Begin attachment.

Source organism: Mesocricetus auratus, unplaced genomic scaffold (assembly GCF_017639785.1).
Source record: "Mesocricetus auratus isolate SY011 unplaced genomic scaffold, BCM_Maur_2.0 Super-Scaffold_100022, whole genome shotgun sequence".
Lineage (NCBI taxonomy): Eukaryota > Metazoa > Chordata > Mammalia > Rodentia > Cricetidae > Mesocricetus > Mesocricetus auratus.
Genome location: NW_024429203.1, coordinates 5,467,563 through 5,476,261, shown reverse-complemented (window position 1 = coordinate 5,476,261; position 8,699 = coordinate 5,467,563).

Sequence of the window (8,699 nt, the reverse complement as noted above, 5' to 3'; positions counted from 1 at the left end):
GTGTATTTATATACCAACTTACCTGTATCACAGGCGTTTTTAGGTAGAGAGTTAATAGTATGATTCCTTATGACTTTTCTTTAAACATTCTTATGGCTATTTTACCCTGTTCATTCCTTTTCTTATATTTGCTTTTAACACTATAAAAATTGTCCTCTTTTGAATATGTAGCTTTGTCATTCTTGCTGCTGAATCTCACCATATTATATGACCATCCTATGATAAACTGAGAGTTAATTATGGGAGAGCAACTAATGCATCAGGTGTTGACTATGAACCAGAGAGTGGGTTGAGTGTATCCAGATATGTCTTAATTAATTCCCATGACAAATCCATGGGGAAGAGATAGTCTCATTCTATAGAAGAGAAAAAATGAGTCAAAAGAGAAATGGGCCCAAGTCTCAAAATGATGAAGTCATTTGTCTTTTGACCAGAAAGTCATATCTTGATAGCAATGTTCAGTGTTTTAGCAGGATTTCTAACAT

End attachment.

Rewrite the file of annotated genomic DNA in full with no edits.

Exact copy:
Source organism: Mesocricetus auratus, unplaced genomic scaffold (assembly GCF_017639785.1).
Source record: "Mesocricetus auratus isolate SY011 unplaced genomic scaffold, BCM_Maur_2.0 Super-Scaffold_100022, whole genome shotgun sequence".
Lineage (NCBI taxonomy): Eukaryota > Metazoa > Chordata > Mammalia > Rodentia > Cricetidae > Mesocricetus > Mesocricetus auratus.
Genome location: NW_024429203.1, coordinates 5,467,563 through 5,476,261, shown reverse-complemented (window position 1 = coordinate 5,476,261; position 8,699 = coordinate 5,467,563).

Sequence of the window (8,699 nt, the reverse complement as noted above, 5' to 3'; positions counted from 1 at the left end):
GTGTATTTATATACCAACTTACCTGTATCACAGGCGTTTTTAGGTAGAGAGTTAATAGTATGATTCCTTATGACTTTTCTTTAAACATTCTTATGGCTATTTTACCCTGTTCATTCCTTTTCTTATATTTGCTTTTAACACTATAAAAATTGTCCTCTTTTGAATATGTAGCTTTGTCATTCTTGCTGCTGAATCTCACCATATTATATGACCATCCTATGATAAACTGAGAGTTAATTATGGGAGAGCAACTAATGCATCAGGTGTTGACTATGAACCAGAGAGTGGGTTGAGTGTATCCAGATATGTCTTAATTAATTCCCATGACAAATCCATGGGGAAGAGATAGTCTCATTCTATAGAAGAGAAAAAATGAGTCAAAAGAGAAATGGGCCCAAGTCTCAAAATGATGAAGTCATTTGTCTTTTGACCAGAAAGTCATATCTTGATAGCAATGTTCAGTGTTTTAGCAGGATTTCTAACAT